Adult-size Cozy Coupe Ready for the Road

The Crazy Coupe and the Cozy Coupe take a break from cruising. John Bitmead/Attitude Autos

In 2013, John Bitmead of Attitude Autos in tiny Ambrosden, England, was ready for a fun, new project. Since his company is a vehicle restoration and fabrication business, building a road-going kids' toy seemed like a good idea, and the classic red and yellow Little Tykes Cozy Coupe seemed like the obvious choice — to most people. But not to Bitmead.

"Until about a week before we embarked on the idea, I had no idea what one was — to the gasps of all assembled!" he says via email. Once a friend explained the little plastic car to him, Bitmead could see the finished project in his mind.


He worked on the project for 17 straight weeks — far longer than the month he'd allotted — and spent about 6,000 pounds ($3,800), not including labor. He based the Crazy Coupe on a Daewoo Matiz (a model sold now as the Chevy Spark). It's got a 0.8-liter engine with a manual transmission, and while there are two seats, just like the original toy, it only has one door.

In being true to the original, it's also missing windows and a windshield. "In minus 2 degrees Celsius [28 degrees Fahrenheit] with no form of heating, there were times when I regretted sticking so vehemently to my guns!" Bitmead says.

It is fully legal to drive the Crazy Coupe in the United Kingdom, and it's covered about 5,000 miles (8,047 kilometers) in its short life.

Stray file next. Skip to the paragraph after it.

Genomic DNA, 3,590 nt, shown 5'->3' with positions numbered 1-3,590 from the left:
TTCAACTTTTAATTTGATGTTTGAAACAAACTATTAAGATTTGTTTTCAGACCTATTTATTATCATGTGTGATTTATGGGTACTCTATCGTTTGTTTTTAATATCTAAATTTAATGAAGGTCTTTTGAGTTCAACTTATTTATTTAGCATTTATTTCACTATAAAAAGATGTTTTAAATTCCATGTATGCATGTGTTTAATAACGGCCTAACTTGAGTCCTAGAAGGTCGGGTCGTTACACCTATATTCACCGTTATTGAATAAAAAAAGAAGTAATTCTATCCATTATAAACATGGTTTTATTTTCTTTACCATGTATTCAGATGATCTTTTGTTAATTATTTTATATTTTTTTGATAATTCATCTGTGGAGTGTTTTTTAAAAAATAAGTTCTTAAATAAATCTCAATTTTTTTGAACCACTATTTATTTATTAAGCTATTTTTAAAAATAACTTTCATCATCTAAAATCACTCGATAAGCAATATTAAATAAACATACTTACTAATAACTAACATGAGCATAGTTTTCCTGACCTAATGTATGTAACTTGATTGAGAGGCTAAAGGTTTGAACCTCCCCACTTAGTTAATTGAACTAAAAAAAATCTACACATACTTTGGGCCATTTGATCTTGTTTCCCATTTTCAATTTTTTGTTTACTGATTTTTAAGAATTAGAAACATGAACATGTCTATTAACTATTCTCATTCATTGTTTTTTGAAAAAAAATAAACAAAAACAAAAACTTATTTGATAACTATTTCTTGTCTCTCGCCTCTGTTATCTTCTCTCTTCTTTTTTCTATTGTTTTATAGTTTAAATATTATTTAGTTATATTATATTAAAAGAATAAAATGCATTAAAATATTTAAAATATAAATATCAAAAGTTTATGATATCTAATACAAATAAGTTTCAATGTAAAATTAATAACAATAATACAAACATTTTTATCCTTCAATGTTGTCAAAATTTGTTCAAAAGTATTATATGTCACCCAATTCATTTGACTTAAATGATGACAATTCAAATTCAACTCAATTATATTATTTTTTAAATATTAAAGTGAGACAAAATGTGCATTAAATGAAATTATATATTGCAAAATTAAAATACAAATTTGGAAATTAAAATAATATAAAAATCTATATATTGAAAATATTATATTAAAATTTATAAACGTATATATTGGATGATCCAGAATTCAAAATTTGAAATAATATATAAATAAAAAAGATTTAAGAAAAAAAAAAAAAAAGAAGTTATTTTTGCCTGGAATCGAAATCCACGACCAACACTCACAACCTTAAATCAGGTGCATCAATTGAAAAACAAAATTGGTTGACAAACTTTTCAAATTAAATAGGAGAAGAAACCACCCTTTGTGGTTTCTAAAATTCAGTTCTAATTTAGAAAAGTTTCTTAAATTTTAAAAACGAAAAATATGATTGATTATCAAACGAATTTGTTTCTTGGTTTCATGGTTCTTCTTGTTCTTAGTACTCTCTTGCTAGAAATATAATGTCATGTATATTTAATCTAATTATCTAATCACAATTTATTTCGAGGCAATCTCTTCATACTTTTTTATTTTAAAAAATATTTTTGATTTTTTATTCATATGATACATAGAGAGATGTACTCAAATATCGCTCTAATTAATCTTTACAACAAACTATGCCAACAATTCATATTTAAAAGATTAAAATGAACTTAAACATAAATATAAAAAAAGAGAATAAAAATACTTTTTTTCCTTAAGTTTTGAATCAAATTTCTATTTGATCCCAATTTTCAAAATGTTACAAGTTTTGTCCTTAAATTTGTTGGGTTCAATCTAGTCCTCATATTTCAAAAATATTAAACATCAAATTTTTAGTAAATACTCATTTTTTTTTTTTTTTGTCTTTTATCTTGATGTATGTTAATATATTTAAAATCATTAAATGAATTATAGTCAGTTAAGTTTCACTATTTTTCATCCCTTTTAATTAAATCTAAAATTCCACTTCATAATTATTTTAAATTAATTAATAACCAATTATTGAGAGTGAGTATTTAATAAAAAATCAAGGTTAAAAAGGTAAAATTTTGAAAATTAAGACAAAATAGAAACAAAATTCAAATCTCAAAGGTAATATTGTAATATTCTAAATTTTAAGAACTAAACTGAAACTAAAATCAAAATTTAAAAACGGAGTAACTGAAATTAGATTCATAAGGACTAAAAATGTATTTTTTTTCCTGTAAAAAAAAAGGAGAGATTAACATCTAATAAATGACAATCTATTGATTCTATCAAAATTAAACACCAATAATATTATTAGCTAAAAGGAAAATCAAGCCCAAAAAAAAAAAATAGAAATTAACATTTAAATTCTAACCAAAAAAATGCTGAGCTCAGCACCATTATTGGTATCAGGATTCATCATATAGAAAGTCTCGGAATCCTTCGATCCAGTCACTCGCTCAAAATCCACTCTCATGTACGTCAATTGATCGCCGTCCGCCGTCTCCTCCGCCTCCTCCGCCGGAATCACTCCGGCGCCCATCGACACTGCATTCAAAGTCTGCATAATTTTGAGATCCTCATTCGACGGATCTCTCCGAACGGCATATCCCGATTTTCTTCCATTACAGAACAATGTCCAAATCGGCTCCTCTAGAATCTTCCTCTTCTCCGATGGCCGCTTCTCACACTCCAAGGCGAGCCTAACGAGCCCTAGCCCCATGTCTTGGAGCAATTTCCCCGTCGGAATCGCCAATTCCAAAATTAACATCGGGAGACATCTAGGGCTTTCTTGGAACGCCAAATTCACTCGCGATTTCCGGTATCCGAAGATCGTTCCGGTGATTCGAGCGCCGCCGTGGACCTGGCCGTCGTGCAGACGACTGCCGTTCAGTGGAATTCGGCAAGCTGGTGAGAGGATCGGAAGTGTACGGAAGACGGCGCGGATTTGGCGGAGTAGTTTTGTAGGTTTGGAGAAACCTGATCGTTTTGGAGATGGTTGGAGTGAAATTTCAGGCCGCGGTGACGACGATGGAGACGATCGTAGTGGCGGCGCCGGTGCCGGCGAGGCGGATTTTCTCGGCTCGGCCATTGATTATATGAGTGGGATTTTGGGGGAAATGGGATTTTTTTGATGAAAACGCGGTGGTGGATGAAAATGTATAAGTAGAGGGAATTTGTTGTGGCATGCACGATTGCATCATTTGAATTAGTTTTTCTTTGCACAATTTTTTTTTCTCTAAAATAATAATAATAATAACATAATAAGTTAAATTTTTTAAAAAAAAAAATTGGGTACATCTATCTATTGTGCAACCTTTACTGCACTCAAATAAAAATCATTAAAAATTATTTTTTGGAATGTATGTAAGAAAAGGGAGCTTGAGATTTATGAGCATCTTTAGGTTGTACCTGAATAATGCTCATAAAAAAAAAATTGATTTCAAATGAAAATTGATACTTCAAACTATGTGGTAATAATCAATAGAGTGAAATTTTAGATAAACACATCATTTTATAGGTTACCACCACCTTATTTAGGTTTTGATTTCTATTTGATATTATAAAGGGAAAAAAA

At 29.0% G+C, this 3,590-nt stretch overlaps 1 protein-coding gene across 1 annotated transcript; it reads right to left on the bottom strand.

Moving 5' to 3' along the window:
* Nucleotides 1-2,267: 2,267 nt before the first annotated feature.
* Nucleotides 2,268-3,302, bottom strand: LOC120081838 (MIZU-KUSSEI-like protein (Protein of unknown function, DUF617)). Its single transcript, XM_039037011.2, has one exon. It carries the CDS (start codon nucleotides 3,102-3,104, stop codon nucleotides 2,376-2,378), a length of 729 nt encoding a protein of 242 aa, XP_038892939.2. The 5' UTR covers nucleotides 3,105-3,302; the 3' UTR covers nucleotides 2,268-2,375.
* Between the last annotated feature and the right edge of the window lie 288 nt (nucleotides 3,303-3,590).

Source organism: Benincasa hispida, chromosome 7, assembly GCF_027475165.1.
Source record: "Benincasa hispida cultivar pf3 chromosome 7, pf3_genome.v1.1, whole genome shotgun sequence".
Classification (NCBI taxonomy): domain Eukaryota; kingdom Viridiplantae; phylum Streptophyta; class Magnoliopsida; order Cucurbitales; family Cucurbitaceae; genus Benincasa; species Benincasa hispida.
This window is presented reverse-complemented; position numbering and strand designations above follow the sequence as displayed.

"I can categorically say not a single mile has gone by without me thoroughly enjoying it and the reactions that it creates," Bitmead notes. Many of those miles were driven to and from events to raise money for children's charities, where one can imagine the audience was appreciative. While the Cozy Coupe toy is made in the U.S., it's hugely popular in the U.K. as well, according to Bitmead. (He's an uncle several times over, though not a father, which doesn't quite explain how he'd never seen one of these things before beginning this project.)  

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Inside the Crazy Coupe. It may not have windows, but it does have an airbag.
John Bitmead/Attitude Autos

The Crazy Coupe has a top speed of 75 mph (121 kph), though Bitmead has seen the needle touch 80 mph (129 kph) on a downhill slope. The aerodynamics are so terrible that Bitmead says he can't leave the transmission in fifth gear; the car can't push through the air in front of it. So he leaves it in fourth gear and gets about 30 mpg (7.84 liters per 100 kilometers). While he calls the horsepower "negligible," he notes that it turns in "an impressive 0-60 time of around 17 seconds."

But recently Bitmead put his Crazy Coupe up for sale on eBay. Bitmead's new project, the "Addams Family"-themed Crazy Camper motor home, requires funds to complete it. It wasn't easy for Bitmead to sacrifice the Crazy Coupe. "I will be very, very sad to see it go," he says. "I'm still not sure that it's the right decision, but needs must."